Coming back from Vermont is always a shock to my system, and even though I spent some time online while I was there – thanks to the Encompass Summer Institute – I somehow missed the #mtboschallenge start. As I caught up on my blog reading, and listened to everyone’s start of school stories (mine is still 9 days away), the urge to participate has won out [for the moment] over my escapist fantasy of living in the mountains on my beloved lakeshore. And talking about books is always a joy – I mean, I do have a degree in English Language and Literature….but that’s a long story.
Let me admit, right off the bat, that I am addicted to books. These are the bookcases in my office at home. I try these days to limit my purchases to books that I cannot read online, from the library, or borrow, but the recommendations from the many people I respect in the online community make it difficult to control the impulse to own these treatises of pedagogical wisdom.
This first set of books were seminal texts in my development as an urban educator. When I joined the NYC Teaching Fellows, I ‘talked the talk’ – I said that I became a teacher because I thought that was one of the few ways in which an individual could actually effect change in the world, even if on a small and personal scale, and that I wanted to help provide quality education to all children. I don’t think I knew what that meant until I started reading about the importance of language (Lisa Delpit, Other People’s Children), discourse analysis (James Paul Gee, Social Linguistics and Literacies), and the limits of urban school reform (Jean Anyon, Radical Possibilities). I can truly say that these books changed my outlook in a fundamental way – or maybe they just gave me the words for the inchoate ideas that motivated my career change. I read Rafe Esquith’s Teach Like Your Hair’s on Fire at the end of my first incredibly difficult (who’s isn’t?) year of teaching, and his creativity in creating a classroom culture of achievement and community gave me fuel and ideas to return for a second one. Of course, trying to implement all his ideas at once wasn’t a recipe for success (so I learned by mid-October), but I remain inspired to this day.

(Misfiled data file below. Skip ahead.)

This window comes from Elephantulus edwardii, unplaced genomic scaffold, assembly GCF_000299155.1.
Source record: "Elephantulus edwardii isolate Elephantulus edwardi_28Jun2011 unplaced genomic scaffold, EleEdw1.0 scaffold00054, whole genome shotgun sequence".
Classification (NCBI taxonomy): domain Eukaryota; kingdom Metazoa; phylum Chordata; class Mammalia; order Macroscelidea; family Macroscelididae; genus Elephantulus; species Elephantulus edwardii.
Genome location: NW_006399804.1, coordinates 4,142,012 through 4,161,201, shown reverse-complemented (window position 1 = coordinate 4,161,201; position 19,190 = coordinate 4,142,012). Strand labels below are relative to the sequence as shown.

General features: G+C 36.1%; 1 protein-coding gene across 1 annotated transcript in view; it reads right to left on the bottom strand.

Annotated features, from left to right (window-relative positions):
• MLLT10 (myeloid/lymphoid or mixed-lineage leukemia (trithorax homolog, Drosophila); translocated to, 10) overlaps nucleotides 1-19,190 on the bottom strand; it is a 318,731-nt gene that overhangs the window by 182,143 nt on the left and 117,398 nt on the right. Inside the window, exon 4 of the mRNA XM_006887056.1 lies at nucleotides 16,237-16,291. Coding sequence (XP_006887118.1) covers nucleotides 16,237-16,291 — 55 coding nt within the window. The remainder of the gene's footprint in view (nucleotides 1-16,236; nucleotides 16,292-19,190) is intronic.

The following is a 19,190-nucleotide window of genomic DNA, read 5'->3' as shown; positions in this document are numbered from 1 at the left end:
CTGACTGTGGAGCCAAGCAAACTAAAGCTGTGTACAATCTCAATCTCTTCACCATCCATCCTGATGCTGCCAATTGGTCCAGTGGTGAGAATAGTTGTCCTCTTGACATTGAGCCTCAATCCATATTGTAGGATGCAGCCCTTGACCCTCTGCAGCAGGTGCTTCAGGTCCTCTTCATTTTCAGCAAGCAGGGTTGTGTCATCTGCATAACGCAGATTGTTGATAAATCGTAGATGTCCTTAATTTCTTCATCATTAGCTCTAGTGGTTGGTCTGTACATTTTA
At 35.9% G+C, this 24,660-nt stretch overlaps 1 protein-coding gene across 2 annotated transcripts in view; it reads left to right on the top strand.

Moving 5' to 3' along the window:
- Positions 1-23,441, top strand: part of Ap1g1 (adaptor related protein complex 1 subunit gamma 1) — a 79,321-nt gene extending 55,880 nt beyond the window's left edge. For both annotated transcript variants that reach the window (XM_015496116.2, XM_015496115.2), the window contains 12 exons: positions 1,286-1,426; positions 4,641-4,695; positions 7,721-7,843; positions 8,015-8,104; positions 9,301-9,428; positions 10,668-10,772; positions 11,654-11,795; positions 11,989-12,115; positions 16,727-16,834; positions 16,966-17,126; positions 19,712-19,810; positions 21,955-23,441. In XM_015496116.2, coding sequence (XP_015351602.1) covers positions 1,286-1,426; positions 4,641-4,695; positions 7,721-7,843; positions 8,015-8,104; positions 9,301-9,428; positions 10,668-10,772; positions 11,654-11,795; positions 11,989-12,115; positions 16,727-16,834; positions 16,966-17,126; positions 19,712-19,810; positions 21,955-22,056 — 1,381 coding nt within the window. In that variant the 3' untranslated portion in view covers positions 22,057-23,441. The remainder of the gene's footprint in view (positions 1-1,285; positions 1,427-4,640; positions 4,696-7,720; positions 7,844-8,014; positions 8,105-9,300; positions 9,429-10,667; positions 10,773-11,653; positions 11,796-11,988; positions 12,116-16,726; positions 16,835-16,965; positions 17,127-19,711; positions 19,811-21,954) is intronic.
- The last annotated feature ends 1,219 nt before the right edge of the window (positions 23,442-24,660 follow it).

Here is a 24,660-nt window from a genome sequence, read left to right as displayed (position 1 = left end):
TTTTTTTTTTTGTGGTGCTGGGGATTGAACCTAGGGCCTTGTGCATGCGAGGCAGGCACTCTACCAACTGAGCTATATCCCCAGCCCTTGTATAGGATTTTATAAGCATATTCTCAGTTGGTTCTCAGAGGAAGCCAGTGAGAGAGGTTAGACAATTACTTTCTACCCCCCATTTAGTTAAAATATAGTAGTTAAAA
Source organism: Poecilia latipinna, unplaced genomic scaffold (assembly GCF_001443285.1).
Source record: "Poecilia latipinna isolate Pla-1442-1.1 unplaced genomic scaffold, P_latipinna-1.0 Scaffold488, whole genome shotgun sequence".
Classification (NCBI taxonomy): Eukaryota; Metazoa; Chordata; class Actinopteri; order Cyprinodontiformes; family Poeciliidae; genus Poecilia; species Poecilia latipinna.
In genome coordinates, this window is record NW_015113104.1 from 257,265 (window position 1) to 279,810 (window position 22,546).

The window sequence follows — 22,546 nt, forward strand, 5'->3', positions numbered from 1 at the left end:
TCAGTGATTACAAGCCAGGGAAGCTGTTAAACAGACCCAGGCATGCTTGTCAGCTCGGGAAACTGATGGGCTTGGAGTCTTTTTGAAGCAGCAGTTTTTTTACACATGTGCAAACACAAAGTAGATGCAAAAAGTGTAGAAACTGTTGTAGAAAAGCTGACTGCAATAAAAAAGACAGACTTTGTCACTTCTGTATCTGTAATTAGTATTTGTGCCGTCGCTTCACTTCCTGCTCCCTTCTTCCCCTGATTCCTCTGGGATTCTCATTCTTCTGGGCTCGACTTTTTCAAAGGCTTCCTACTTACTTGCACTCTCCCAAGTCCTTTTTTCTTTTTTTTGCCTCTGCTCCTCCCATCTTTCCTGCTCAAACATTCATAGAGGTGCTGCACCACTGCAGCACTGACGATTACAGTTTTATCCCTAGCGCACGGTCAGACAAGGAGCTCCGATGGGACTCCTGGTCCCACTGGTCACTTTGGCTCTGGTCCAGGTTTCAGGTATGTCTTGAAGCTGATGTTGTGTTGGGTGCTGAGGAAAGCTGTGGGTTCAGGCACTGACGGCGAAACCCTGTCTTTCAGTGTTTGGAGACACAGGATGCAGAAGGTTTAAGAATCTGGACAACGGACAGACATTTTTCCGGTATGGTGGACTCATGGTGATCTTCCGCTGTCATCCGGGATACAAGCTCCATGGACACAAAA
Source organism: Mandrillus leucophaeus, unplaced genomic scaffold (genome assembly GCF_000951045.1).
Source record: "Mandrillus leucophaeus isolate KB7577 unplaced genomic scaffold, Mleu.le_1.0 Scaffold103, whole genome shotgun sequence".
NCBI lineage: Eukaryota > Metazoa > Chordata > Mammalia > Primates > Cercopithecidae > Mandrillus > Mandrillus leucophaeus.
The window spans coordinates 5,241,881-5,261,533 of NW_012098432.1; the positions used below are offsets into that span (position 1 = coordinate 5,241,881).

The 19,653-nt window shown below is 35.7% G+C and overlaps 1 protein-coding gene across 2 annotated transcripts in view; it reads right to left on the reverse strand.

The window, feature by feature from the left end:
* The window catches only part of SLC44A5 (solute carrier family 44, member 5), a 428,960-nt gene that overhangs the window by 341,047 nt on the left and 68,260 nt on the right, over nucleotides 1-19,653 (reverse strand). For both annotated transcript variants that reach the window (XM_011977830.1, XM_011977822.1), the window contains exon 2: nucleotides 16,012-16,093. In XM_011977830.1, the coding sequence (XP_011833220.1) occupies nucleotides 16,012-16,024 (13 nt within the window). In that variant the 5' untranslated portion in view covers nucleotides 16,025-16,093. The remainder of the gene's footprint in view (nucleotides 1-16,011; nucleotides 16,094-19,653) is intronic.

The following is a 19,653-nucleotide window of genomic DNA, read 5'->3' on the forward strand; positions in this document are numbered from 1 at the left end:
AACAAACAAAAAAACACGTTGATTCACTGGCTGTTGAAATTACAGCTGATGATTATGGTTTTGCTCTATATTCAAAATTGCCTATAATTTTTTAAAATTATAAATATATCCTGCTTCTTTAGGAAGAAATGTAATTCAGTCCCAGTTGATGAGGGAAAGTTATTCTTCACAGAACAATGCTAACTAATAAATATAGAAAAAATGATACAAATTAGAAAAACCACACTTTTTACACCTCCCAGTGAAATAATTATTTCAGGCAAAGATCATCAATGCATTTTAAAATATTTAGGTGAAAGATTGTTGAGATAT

These two books by Paul Lockhart – especially A Mathematician’s Lament – have hugely impacted my philosophy of teaching math, and especially Geometry. Geometry was my first love in high school, and I was thrilled to be teaching it. I was certain, when I started out, that I would be able to enlighten my students, help them progress upwards on the Van Hiele levels, and convert them all to the religion of geometry. Guess again. So when I came to the chapter entitled “High School Geometry: Instrument of the Devil”, I took a hard look in the mirror, and began to rethink my approach. And Lockhart made sure that I suffered no delusions about the benefits of my ‘traditional’ approach to the curriculum: “All metaphor aside, geometry class is by far the most mentally and emotionally destructive component of the entire K-12 mathematics curriculum. Other math courses may hide the beautiful bird, or put it in a cage, but in geometry class it is openly and cruelly tortured.” Measurement is a delight; Lockhart explores the beauty of math in an accessible, challenging and engaging way.